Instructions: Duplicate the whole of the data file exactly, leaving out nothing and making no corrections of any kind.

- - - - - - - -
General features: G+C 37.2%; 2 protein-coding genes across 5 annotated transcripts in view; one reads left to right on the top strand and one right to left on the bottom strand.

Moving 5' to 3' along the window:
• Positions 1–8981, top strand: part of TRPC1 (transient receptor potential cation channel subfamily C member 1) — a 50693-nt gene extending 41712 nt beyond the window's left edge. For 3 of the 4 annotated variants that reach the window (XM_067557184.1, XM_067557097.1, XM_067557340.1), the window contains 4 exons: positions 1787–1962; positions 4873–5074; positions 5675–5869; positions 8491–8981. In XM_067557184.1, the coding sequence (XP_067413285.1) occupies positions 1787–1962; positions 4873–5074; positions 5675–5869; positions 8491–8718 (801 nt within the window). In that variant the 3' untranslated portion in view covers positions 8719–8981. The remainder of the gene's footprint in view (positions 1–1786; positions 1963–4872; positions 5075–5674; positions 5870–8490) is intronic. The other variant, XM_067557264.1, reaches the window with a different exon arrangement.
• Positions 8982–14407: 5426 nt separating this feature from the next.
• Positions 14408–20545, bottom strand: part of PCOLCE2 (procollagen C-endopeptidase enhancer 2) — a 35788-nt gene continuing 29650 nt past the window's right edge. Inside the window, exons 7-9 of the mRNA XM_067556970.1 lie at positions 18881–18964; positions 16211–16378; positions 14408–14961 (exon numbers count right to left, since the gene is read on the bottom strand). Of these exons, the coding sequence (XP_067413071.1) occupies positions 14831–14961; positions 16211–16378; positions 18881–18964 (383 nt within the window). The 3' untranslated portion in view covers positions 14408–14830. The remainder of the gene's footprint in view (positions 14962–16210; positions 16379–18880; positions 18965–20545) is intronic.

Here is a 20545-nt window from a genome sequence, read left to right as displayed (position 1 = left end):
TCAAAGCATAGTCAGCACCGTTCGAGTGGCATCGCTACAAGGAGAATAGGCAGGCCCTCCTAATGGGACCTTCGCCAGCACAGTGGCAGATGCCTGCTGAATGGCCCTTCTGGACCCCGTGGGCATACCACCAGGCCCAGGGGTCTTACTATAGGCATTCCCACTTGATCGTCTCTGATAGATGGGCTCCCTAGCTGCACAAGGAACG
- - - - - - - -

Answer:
General features: G+C 37.2%; 2 protein-coding genes across 5 annotated transcripts in view; one reads left to right on the top strand and one right to left on the bottom strand.

Moving 5' to 3' along the window:
• Positions 1–8981, top strand: part of TRPC1 (transient receptor potential cation channel subfamily C member 1) — a 50693-nt gene extending 41712 nt beyond the window's left edge. For 3 of the 4 annotated variants that reach the window (XM_067557184.1, XM_067557097.1, XM_067557340.1), the window contains 4 exons: positions 1787–1962; positions 4873–5074; positions 5675–5869; positions 8491–8981. In XM_067557184.1, the coding sequence (XP_067413285.1) occupies positions 1787–1962; positions 4873–5074; positions 5675–5869; positions 8491–8718 (801 nt within the window). In that variant the 3' untranslated portion in view covers positions 8719–8981. The remainder of the gene's footprint in view (positions 1–1786; positions 1963–4872; positions 5075–5674; positions 5870–8490) is intronic. The other variant, XM_067557264.1, reaches the window with a different exon arrangement.
• Positions 8982–14407: 5426 nt separating this feature from the next.
• Positions 14408–20545, bottom strand: part of PCOLCE2 (procollagen C-endopeptidase enhancer 2) — a 35788-nt gene continuing 29650 nt past the window's right edge. Inside the window, exons 7-9 of the mRNA XM_067556970.1 lie at positions 18881–18964; positions 16211–16378; positions 14408–14961 (exon numbers count right to left, since the gene is read on the bottom strand). Of these exons, the coding sequence (XP_067413071.1) occupies positions 14831–14961; positions 16211–16378; positions 18881–18964 (383 nt within the window). The 3' untranslated portion in view covers positions 14408–14830. The remainder of the gene's footprint in view (positions 14962–16210; positions 16379–18880; positions 18965–20545) is intronic.

Here is a 20545-nt window from a genome sequence, read left to right as displayed (position 1 = left end):
TCAAAGCATAGTCAGCACCGTTCGAGTGGCATCGCTACAAGGAGAATAGGCAGGCCCTCCTAATGGGACCTTCGCCAGCACAGTGGCAGATGCCTGCTGAATGGCCCTTCTGGACCCCGTGGGCATACCACCAGGCCCAGGGGTCTTACTATAGGCATTCCCACTTGATCGTCTCTGATAGATGGGCTCCCTAGCTGCACAAGGAACG